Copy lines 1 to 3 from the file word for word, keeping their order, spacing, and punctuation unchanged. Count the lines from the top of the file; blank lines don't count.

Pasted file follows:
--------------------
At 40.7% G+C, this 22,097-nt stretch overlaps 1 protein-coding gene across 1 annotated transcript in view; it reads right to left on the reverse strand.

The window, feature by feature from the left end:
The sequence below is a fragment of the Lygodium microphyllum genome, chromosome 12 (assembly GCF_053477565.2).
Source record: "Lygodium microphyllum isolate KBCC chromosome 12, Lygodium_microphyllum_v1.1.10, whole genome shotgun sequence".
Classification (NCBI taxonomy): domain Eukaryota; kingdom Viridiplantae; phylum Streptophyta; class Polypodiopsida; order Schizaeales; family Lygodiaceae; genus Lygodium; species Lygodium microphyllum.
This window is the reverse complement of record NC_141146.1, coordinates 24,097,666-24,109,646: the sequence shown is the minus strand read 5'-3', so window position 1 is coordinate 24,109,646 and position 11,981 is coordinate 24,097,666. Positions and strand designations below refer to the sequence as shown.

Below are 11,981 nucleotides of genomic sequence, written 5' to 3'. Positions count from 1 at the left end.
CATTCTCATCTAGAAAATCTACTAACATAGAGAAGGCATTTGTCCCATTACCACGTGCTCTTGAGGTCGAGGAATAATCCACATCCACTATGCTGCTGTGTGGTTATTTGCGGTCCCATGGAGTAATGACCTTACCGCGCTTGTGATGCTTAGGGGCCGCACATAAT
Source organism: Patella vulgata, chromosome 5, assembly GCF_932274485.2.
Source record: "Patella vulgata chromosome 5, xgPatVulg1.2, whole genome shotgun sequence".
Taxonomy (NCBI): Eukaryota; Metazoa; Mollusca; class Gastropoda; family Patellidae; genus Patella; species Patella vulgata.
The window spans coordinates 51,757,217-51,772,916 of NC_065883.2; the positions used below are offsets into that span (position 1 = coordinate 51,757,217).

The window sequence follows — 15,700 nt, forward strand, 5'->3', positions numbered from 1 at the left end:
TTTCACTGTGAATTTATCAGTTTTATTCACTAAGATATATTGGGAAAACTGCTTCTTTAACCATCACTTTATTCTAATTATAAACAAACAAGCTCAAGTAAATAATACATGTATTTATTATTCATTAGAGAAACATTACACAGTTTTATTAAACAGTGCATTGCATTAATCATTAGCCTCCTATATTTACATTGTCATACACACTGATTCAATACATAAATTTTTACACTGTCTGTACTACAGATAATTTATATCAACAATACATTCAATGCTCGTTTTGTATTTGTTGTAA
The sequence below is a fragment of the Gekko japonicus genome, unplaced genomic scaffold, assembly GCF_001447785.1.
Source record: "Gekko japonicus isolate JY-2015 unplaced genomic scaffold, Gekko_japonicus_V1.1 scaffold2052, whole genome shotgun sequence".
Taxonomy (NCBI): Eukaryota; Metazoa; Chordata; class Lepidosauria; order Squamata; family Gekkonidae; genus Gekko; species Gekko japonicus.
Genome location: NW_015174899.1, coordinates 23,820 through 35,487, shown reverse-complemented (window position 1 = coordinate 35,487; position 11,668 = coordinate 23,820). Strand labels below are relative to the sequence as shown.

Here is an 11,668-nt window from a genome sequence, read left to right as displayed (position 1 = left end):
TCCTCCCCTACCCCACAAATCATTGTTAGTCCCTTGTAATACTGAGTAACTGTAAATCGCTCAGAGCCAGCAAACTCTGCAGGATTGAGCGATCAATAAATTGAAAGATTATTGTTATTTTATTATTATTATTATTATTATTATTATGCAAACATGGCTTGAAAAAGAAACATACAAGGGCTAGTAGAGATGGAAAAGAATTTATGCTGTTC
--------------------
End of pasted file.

At 40.7% G+C, this 22,097-nt stretch overlaps 1 protein-coding gene across 1 annotated transcript in view; it reads right to left on the reverse strand.

The window, feature by feature from the left end:
The sequence below is a fragment of the Lygodium microphyllum genome, chromosome 12 (assembly GCF_053477565.2).